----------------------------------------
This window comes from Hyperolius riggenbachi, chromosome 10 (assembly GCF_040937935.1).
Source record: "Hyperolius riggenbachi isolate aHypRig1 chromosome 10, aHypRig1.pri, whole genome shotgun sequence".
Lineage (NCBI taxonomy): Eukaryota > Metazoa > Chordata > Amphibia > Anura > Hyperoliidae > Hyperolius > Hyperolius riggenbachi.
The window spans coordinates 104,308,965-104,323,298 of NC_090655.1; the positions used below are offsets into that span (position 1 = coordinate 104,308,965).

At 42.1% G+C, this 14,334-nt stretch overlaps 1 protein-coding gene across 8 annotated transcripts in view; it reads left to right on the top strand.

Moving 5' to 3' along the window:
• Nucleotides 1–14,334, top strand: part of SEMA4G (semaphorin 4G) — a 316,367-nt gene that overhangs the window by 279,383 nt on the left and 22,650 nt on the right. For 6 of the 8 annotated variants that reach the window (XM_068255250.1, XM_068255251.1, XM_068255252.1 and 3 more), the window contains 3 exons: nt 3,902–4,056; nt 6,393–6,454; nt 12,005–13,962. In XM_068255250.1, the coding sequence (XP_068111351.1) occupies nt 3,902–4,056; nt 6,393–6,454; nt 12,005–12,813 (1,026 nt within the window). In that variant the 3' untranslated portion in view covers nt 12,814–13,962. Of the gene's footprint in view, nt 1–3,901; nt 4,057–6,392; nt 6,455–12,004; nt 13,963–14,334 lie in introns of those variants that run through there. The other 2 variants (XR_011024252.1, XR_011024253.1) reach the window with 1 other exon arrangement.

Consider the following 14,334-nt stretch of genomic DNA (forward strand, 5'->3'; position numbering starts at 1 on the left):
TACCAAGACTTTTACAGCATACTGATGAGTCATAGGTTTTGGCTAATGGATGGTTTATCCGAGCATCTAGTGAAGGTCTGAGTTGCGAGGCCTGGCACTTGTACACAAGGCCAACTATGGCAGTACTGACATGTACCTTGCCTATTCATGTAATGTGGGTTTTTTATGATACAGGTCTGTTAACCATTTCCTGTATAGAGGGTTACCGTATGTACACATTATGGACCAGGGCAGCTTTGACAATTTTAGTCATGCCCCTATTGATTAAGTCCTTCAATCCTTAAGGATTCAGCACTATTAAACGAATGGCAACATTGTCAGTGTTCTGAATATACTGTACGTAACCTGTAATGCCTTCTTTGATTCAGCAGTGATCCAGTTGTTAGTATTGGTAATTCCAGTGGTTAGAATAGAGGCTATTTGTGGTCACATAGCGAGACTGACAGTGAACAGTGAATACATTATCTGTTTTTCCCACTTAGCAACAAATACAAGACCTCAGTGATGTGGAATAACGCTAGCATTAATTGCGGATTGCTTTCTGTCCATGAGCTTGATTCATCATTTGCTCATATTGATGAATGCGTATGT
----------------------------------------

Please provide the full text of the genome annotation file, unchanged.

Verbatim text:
This window comes from Hyperolius riggenbachi, chromosome 10 (assembly GCF_040937935.1).
Source record: "Hyperolius riggenbachi isolate aHypRig1 chromosome 10, aHypRig1.pri, whole genome shotgun sequence".
Lineage (NCBI taxonomy): Eukaryota > Metazoa > Chordata > Amphibia > Anura > Hyperoliidae > Hyperolius > Hyperolius riggenbachi.
The window spans coordinates 104,308,965-104,323,298 of NC_090655.1; the positions used below are offsets into that span (position 1 = coordinate 104,308,965).

At 42.1% G+C, this 14,334-nt stretch overlaps 1 protein-coding gene across 8 annotated transcripts in view; it reads left to right on the top strand.

Moving 5' to 3' along the window:
• Nucleotides 1–14,334, top strand: part of SEMA4G (semaphorin 4G) — a 316,367-nt gene that overhangs the window by 279,383 nt on the left and 22,650 nt on the right. For 6 of the 8 annotated variants that reach the window (XM_068255250.1, XM_068255251.1, XM_068255252.1 and 3 more), the window contains 3 exons: nt 3,902–4,056; nt 6,393–6,454; nt 12,005–13,962. In XM_068255250.1, the coding sequence (XP_068111351.1) occupies nt 3,902–4,056; nt 6,393–6,454; nt 12,005–12,813 (1,026 nt within the window). In that variant the 3' untranslated portion in view covers nt 12,814–13,962. Of the gene's footprint in view, nt 1–3,901; nt 4,057–6,392; nt 6,455–12,004; nt 13,963–14,334 lie in introns of those variants that run through there. The other 2 variants (XR_011024252.1, XR_011024253.1) reach the window with 1 other exon arrangement.

Consider the following 14,334-nt stretch of genomic DNA (forward strand, 5'->3'; position numbering starts at 1 on the left):
TACCAAGACTTTTACAGCATACTGATGAGTCATAGGTTTTGGCTAATGGATGGTTTATCCGAGCATCTAGTGAAGGTCTGAGTTGCGAGGCCTGGCACTTGTACACAAGGCCAACTATGGCAGTACTGACATGTACCTTGCCTATTCATGTAATGTGGGTTTTTTATGATACAGGTCTGTTAACCATTTCCTGTATAGAGGGTTACCGTATGTACACATTATGGACCAGGGCAGCTTTGACAATTTTAGTCATGCCCCTATTGATTAAGTCCTTCAATCCTTAAGGATTCAGCACTATTAAACGAATGGCAACATTGTCAGTGTTCTGAATATACTGTACGTAACCTGTAATGCCTTCTTTGATTCAGCAGTGATCCAGTTGTTAGTATTGGTAATTCCAGTGGTTAGAATAGAGGCTATTTGTGGTCACATAGCGAGACTGACAGTGAACAGTGAATACATTATCTGTTTTTCCCACTTAGCAACAAATACAAGACCTCAGTGATGTGGAATAACGCTAGCATTAATTGCGGATTGCTTTCTGTCCATGAGCTTGATTCATCATTTGCTCATATTGATGAATGCGTATGT